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Having witnessed an historic election and recognized Veterans’ Day in the last few days, and with Thanksgiving nearing, our thoughts turn to heroes, past and present.  Who are our heroes?  Why do we admire them?  Are they talented athletes, artists, or performers whose abilities we wish we could emulate?  Are they celebrities who inspire fantasy worship?  Have they accomplished something significant for the good of society that inspires a sense of wonder and gratitude?  Is it even possible that a single individual can make a real difference in the lives of others?  Here is a short list of books about genuine heroes recommended by staff of Tazewell County Public Library. 

During wartime, those who fight for their country with courage and selflessness are considered heroes.  Those without a combat role may also be heroes when they risk their lives to come to the aid of others.  Oskar Schindler, a Nazi businessman and profiteer, is certainly a hero to the 1100 Jews he protected by employing them in his factories and saving them from the concentration camps. His story is told by Thomas Keneally in Schindler’s List and in the movie of the same title.  Another such figure is Raoul Wallenberg, the Swedish diplomat who forged papers permitting hundreds of Hungarian Jews to escape to Sweden.  He himself did not evade the ravages of war, however, but was imprisoned by the Soviets in the Gulag.  His eventual fate has never been revealed by the Russians.  Read about him in Righteous Gentile: the story of Raoul Wallenberg, missing hero of the Holocaust by John Bierman. 

Another heroic effort during World War II is described in the recent book, The Zookeeper’s Wife, by Diane Ackerman.  When Germany overran Poland, they destroyed much of Warsaw, including the city’s zoo.  Jan and Antonina Zabinski smuggled Jews into the cages that once held their animals, and made room for more “guests” in their villa.  Jan, a member of the Polish resistance, buried ammunition and explosives below the elephants’ cage, while his wife cared for their surviving animals and guests and kept their spirits alive.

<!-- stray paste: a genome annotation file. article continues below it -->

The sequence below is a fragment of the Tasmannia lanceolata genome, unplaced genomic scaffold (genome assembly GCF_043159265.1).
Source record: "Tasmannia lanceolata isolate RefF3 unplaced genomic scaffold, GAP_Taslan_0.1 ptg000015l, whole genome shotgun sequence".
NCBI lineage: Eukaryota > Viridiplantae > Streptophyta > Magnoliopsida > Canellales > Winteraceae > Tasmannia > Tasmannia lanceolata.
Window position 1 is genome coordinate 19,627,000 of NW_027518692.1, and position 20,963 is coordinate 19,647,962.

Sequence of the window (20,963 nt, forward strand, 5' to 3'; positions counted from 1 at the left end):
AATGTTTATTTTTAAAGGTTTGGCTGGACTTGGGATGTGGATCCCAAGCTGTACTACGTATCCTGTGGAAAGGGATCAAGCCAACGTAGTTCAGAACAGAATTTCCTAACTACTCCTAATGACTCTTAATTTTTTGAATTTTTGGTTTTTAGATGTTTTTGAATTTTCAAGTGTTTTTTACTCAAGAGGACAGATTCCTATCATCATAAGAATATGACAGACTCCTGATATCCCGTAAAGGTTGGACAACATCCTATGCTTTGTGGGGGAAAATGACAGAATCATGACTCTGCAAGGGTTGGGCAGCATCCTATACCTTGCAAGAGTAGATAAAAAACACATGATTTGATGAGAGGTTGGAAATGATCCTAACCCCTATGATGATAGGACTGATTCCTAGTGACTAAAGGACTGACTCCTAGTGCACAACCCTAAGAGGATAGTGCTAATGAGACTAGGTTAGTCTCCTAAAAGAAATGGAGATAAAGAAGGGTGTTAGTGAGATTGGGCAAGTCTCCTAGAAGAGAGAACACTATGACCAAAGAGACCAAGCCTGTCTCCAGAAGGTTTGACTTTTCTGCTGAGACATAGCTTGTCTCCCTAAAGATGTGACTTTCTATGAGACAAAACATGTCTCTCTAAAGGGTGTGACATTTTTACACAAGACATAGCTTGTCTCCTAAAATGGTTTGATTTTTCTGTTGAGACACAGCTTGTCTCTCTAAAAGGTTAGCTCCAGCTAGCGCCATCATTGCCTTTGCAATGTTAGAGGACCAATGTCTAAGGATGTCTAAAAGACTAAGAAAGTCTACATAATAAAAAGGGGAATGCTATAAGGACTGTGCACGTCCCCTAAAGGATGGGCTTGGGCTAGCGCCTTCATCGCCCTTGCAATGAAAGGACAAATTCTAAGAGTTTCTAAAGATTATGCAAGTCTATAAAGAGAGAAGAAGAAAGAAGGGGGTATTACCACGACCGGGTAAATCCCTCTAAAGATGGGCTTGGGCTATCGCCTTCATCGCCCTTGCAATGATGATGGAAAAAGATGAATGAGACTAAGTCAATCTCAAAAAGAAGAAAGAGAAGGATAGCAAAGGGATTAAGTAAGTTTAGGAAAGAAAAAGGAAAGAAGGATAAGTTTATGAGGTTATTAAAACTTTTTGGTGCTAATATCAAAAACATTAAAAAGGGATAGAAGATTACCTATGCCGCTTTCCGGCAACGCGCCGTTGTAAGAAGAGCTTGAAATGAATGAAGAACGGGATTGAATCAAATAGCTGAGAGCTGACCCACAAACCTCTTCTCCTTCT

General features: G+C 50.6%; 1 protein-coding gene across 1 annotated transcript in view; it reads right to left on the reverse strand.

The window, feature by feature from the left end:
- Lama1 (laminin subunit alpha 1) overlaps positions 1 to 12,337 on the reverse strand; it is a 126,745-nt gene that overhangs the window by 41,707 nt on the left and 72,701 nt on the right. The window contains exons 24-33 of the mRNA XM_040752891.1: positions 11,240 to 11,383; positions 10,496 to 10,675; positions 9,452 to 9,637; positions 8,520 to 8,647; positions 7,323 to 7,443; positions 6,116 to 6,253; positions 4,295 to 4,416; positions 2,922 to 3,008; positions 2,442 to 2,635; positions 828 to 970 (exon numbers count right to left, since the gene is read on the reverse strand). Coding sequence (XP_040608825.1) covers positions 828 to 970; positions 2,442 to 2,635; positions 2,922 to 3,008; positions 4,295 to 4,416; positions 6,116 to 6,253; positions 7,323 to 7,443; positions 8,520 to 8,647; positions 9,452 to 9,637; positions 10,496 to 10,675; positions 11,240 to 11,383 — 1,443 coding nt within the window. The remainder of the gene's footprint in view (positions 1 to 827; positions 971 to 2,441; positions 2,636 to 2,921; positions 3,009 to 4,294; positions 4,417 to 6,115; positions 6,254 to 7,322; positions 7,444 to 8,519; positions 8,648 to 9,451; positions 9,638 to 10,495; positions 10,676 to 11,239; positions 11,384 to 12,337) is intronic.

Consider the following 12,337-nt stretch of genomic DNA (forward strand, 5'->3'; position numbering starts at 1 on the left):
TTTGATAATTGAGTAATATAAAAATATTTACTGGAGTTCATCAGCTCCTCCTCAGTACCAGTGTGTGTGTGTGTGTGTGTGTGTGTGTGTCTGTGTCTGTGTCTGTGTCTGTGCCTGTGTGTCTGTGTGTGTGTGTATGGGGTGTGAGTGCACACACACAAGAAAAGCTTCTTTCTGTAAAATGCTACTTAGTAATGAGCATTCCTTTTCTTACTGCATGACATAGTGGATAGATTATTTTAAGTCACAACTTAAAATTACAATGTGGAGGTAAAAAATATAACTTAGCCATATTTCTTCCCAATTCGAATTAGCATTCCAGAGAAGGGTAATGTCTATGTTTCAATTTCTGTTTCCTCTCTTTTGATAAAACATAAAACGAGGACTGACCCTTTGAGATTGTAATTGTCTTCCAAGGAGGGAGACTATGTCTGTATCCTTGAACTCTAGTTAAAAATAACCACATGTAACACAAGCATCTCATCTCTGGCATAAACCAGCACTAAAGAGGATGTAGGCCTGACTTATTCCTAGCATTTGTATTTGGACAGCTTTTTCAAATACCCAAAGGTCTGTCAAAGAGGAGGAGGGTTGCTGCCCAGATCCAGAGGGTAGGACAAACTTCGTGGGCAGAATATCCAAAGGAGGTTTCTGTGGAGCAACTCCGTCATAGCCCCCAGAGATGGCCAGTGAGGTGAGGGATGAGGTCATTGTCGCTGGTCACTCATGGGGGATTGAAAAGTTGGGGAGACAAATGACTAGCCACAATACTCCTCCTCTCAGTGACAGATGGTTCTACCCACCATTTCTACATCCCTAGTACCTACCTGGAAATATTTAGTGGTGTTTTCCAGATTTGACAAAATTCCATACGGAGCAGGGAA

The Librarian of Basra by Jeannette Winter is a picture book that tells of heroic civilian effort to save the priceless cultural treasure of Iraq amidst the horrific destruction of the last several years.

In the acclaimed Three Cups of Tea: one man’s mission to fight terrorism and build nations—one school at a time, Greg Mortenson describes his decade-long effort to fight the roots of terrorism—poverty and ignorance—in Afghanistan and Pakistan.  He has singlehandedly generated funds to establish more than one hundred schools for girls in that time.

Tracy Kidder tells the story of Paul Farmer, a doctor fighting poverty and disease in the poorest corners of the world, in Mountains Beyond Mountains.  Farmer is a Harvard-educated physician and anthropologist  who has valiantly fought to reduce the incidence of multi-drug resistant tuberculosis in Haiti, Peru, the prisons of Russia, and third world nations in Africa and Asia.  His understanding of the interconnectedness of politics, wealth, social systems and disease has helped to revolutionize infectious disease treatment regimens. 

Closer to home, The Man Who Moved a Mountain by Richard C. Davids tells about the life of Bob Childress of Buffalo Mountain in Floyd and Carroll counties.  He was born in 1890 into a community of moonshine drinking, gunfighting mountaineers and was drunk at the age of three, but overcame the influences of his environment through education to minister to congregations throughout the region.  He built six stone churches in the 1930s, at least one of which is still served today by his grandson, and transformed the lives of those he served.

These are just a few of the many stories of real heroes available at Tazewell County Public Library.  What other heroes come to mind?  Honor their selfless acts of courage and devotion by reading more about them.

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